I think if we make these two changes, our next Ham Cram venture will be more successful.  Now all I have to do is pitch this to the "Powers That Be".

72 de Larry W2LJ
QRP - When you care to send the very least!

Monday, April 03, 2017

I've never worked either of these ........

Courtesy of the ARRL:

Midway and Kure Islands are Now Deleted DXCC Entities

Midway and Kure Islands have been placed on the list of DXCC deleted entities, effective August 26, 2016. This came about as an unintended consequence of action last summer by then-President Barack Obama that expanded the Papahānaumokuākea Marine National Monument to include the northwestern Hawaiian Islands west of Ni’ihau Island, making it the largest contiguous protected conservation area under the US flag.

Midway (KH4) had qualified for DXCC status by virtue of its being governed by a separate administration. Because it is now under the administration of Papahānaumokuākea Marine National Monument, however, it becomes a deleted entity. Approximately 50 people live on Midway, including US Fish and Wildlife Service staffers and contractors. The Battle of Midway, a turning point in the Allied World War II Pacific Campaign, took place in June 1942.

Now uninhabited, Kure Island (KH7K), a part of Hawaii, is separated from the rest of the state by Midway; because of that, it qualified for DXCC status under Section II, 2 (b) (iii) of the DXCC Rules — separation from its “parent” Hawaii. Midway Island’s change in DXCC status in turn made Kure Island no longer eligible for DXCC status, since Kure no longer is separated from the rest of Hawaii by intervening land or islands that are part of another DXCC entity.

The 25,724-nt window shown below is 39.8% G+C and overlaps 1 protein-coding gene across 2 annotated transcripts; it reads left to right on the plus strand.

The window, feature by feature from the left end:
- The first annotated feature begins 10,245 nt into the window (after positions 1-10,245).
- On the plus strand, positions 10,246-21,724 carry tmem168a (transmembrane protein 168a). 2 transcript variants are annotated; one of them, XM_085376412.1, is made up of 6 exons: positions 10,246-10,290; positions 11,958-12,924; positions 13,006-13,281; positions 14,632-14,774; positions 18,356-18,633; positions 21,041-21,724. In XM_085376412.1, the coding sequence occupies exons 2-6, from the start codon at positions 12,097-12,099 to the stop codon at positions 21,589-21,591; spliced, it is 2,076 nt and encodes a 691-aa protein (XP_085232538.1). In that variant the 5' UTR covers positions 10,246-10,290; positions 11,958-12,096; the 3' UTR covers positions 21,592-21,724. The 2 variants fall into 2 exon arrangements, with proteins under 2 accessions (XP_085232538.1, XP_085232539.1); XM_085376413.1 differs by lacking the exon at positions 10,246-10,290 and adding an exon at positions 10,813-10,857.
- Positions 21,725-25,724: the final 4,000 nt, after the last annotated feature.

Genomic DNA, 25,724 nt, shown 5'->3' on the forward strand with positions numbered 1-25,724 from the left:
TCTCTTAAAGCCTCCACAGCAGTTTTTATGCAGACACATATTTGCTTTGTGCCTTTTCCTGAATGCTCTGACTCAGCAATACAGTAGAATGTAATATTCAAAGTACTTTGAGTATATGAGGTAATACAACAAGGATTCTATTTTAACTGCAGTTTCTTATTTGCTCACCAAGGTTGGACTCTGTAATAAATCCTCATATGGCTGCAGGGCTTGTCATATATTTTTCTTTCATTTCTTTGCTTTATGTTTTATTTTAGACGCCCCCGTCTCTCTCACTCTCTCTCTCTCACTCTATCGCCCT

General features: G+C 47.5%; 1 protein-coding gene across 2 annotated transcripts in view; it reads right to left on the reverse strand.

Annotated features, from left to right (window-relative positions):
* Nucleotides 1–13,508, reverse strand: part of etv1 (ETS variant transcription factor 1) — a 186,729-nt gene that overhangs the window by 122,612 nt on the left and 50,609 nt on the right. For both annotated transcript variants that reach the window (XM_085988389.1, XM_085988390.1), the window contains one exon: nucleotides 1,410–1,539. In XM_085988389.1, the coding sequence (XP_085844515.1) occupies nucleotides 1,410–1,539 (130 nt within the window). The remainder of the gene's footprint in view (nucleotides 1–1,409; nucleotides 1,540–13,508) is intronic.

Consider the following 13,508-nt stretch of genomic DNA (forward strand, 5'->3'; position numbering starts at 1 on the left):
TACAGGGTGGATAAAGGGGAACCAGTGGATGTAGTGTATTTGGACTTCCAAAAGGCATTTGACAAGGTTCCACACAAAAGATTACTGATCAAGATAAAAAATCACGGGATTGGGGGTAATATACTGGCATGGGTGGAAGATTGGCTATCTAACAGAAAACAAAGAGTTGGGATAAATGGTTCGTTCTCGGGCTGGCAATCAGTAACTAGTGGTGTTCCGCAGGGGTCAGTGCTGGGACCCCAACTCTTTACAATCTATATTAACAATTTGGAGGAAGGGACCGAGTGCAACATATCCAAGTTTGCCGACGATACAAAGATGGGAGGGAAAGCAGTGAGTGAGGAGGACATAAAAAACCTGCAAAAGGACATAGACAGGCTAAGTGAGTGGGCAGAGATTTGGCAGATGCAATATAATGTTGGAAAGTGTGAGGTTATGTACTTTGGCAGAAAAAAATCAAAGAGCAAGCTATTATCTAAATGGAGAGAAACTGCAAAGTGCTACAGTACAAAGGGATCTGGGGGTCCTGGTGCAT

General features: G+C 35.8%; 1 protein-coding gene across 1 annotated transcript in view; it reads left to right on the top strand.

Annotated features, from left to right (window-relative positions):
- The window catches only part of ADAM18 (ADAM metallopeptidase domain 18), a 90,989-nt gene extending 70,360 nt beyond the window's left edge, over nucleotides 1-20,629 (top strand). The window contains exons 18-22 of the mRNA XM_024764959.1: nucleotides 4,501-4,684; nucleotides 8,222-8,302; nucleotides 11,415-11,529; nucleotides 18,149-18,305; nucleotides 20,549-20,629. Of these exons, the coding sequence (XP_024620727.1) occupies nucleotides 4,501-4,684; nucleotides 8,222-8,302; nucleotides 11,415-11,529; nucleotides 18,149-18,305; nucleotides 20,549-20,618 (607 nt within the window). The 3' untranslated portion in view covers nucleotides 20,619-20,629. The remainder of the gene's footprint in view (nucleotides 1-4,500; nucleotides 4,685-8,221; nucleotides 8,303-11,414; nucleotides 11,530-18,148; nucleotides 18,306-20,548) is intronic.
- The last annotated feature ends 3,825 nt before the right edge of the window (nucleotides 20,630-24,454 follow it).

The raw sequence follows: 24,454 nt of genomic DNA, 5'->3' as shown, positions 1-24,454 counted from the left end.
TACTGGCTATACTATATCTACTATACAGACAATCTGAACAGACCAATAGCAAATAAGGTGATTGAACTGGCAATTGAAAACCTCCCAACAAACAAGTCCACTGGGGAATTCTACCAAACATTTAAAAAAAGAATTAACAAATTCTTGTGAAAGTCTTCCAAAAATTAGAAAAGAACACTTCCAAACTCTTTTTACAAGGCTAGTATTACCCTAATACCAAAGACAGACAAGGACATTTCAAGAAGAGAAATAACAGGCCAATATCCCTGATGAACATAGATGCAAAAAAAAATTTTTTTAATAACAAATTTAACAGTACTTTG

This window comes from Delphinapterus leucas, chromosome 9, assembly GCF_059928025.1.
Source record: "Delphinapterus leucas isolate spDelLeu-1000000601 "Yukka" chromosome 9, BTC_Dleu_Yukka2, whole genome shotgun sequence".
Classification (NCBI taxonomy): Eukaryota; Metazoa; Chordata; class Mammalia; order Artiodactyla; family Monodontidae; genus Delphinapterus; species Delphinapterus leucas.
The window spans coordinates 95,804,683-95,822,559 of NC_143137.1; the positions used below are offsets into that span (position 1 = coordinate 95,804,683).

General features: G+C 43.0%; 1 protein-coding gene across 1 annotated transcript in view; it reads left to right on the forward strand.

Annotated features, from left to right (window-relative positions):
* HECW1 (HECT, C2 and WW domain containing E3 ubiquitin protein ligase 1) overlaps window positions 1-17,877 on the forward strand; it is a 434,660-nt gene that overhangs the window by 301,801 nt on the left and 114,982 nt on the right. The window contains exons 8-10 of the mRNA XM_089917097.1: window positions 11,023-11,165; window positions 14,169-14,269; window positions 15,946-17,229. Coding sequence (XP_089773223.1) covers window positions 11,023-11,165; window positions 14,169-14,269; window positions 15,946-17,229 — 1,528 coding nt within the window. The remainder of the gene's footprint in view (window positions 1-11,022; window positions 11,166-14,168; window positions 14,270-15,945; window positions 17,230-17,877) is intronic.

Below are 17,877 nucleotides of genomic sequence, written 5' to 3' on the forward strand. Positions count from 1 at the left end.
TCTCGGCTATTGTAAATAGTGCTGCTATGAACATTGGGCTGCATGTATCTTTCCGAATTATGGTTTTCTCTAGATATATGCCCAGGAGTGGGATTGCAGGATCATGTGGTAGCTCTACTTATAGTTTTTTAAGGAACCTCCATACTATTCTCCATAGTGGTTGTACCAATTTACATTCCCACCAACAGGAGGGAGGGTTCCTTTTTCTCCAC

Kure Island once was home to a US Coast Guard LORAN station, remnants of which are still evident. It has been a state wildlife sanctuary since 1981.

The relevant parts of Section II of the DXCC Rules follow:

A Geographic Separation Entity may result when a single Political Entity is physically separated into two or more parts. The part of such a Political Entity that contains the capital city is considered the Parent for tests under these criteria. One or more of the remaining parts resulting from the separation may then qualify for separate status as a DXCC Entity if they satisfy paragraph a) or b) of the Geographic Separation Criteria, as follows.

b) Island Areas (Separation by Water):

A new entity results in the case of an island under any of the following conditions:

iii) The island is separated from its Parent by intervening land or islands that are part of another DXCC entity, such that a line drawn along a great circle in any direction, from any part of the island, does not touch the Parent before touching the intervening DXCC entity. There is no minimum separation distance for the first island entity created under this rule. Additional island entities may be created under this rule, provided that they are similarly separated from the Parent by a different DXCC entity and separated from any other islands associated with the Parent by at least 800 km.

Neither Midway nor Kure was able to be activated without prior permission and only for a planned DXpedition. Only contacts made on August 25, 2016, or earlier will count for these two entities.

72 de Larry W2LJ
QRP - When you care to send the very least!

Sunday, April 02, 2017

Product reviews